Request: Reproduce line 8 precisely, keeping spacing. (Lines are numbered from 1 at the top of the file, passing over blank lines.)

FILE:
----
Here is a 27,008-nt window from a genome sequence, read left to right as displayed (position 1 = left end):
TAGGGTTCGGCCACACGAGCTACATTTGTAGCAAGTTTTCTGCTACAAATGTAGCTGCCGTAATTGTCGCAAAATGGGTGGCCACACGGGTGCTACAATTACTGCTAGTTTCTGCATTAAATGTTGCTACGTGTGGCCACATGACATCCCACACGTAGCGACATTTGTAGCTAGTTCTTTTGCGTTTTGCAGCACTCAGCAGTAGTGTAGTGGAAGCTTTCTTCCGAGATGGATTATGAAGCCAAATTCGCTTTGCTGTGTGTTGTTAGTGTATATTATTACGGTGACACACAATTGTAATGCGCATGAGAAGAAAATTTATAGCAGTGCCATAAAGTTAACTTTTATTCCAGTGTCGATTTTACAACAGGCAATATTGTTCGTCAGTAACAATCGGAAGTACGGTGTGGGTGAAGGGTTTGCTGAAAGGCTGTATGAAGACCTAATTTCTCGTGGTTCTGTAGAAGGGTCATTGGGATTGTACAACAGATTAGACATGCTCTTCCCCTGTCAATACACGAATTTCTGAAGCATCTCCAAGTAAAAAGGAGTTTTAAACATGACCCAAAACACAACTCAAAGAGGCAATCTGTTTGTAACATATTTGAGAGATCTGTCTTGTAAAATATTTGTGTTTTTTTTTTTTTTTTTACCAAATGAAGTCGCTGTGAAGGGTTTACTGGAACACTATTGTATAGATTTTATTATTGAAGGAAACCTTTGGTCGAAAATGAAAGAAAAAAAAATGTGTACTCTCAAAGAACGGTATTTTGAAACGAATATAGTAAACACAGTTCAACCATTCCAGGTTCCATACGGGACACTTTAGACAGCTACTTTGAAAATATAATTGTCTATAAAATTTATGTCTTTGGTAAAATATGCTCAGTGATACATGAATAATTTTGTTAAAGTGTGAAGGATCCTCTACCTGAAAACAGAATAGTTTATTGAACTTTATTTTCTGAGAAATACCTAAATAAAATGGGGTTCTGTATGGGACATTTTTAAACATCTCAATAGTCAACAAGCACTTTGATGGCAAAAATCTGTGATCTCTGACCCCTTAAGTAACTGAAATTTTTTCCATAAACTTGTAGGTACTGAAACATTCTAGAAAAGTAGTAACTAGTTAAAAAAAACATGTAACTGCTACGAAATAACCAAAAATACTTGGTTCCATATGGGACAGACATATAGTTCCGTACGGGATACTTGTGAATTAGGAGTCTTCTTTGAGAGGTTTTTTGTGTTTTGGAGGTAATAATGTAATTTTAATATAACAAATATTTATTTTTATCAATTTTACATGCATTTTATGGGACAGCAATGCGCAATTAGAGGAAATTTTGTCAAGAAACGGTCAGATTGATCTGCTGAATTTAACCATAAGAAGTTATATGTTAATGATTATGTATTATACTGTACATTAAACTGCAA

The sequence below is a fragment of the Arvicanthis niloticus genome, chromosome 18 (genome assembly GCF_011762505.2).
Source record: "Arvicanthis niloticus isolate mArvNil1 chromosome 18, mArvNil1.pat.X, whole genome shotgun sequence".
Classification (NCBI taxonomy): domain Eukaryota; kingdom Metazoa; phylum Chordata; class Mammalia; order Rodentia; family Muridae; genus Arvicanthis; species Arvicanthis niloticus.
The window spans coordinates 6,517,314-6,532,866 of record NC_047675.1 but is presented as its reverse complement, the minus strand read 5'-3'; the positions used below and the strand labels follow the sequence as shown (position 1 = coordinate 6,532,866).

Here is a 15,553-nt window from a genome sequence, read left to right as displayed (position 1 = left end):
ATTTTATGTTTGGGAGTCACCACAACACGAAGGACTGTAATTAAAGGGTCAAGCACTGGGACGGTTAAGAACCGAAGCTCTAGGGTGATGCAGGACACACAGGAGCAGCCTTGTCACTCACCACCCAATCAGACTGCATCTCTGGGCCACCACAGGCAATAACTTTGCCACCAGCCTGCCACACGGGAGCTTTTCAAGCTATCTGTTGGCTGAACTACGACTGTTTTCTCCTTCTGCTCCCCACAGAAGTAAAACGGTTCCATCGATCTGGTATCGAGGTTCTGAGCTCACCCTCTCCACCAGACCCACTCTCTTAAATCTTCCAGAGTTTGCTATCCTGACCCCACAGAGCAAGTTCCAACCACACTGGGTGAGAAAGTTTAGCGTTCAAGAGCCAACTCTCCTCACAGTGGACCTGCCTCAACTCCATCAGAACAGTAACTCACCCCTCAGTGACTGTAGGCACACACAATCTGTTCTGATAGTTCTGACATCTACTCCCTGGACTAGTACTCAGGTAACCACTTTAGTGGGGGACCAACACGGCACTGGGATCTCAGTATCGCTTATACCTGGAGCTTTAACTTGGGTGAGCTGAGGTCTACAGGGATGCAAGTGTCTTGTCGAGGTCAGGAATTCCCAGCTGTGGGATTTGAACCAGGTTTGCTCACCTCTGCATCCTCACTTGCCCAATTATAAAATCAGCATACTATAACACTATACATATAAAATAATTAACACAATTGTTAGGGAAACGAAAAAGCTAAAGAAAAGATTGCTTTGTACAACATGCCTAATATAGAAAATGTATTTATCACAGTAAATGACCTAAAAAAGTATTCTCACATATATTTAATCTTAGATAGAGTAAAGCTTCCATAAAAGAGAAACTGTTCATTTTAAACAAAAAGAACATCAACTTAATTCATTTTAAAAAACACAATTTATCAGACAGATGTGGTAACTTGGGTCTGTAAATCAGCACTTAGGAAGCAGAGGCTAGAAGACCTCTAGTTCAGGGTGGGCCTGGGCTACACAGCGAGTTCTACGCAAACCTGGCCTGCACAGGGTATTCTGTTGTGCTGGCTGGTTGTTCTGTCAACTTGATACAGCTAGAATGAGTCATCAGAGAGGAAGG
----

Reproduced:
ATTTTATGTTTGGGAGTCACCACAACACGAAGGACTGTAATTAAAGGGTCAAGCACTGGGACGGTTAAGAACCGAAGCTCTAGGGTGATGCAGGACACACAGGAGCAGCCTTGTCACTCACCACCCAATCAGACTGCATCTCTGGGCCACCACAGGCAATAACTTTGCCACCAGCCTGCCACACGGGAGCTTTTCAAGCTATCTGTTGGCTGAACTACGACTGTTTTCTCCTTCTGCTCCCCACAGAAGTAAAACGGTTCCATCGATCTGGTATCGAGGTTCTGAGCTCACCCTCTCCACCAGACCCACTCTCTTAAATCTTCCAGAGTTTGCTATCCTGACCCCACAGAGCAAGTTCCAACCACACTGGGTGAGAAAGTTTAGCGTTCAAGAGCCAACTCTCCTCACAGTGGACCTGCCTCAACTCCATCAGAACAGTAACTCACCCCTCAGTGACTGTAGGCACACACAATCTGTTCTGATAGTTCTGACATCTACTCCCTGGACTAGTACTCAGGTAACCACTTTAGTGGGGGACCAACACGGCACTGGGATCTCAGTATCGCTTATACCTGGAGCTTTAACTTGGGTGAGCTGAGGTCTACAGGGATGCAAGTGTCTTGTCGAGGTCAGGAATTCCCAGCTGTGGGATTTGAACCAGGTTTGCTCACCTCTGCATCCTCACTTGCCCAATTATAAAATCAGCATACTATAACACTATACATATAAAATAATTAACACAATTGTTAGGGAAACGAAAAAGCTAAAGAAAAGATTGCTTTGTACAACATGCCTAATATAGAAAATGTATTTATCACAGTAAATGACCTAAAAAAGTATTCTCACATATATTTAATCTTAGATAGAGTAAAGCTTCCATAAAAGAGAAACTGTTCATTTTAAACAAAAAGAACATCAACTTAATTCATTTTAAAAAACACAATTTATCAGACAGATGTGGTAACTTGGGTCTGTAAATCAGCACTTAGGAAGCAGAGGCTAGAAGACCTCTAGTTCAGGGTGGGCCTGGGCTACACAGCGAGTTCTACGCAAACCTGGCCTGCACAGGGTATTCTGTTGTGCTGGCTGGTTGTTCTGTCAACTTGATACAGCTAGAATGAGTCATCAGAGAGGAAGG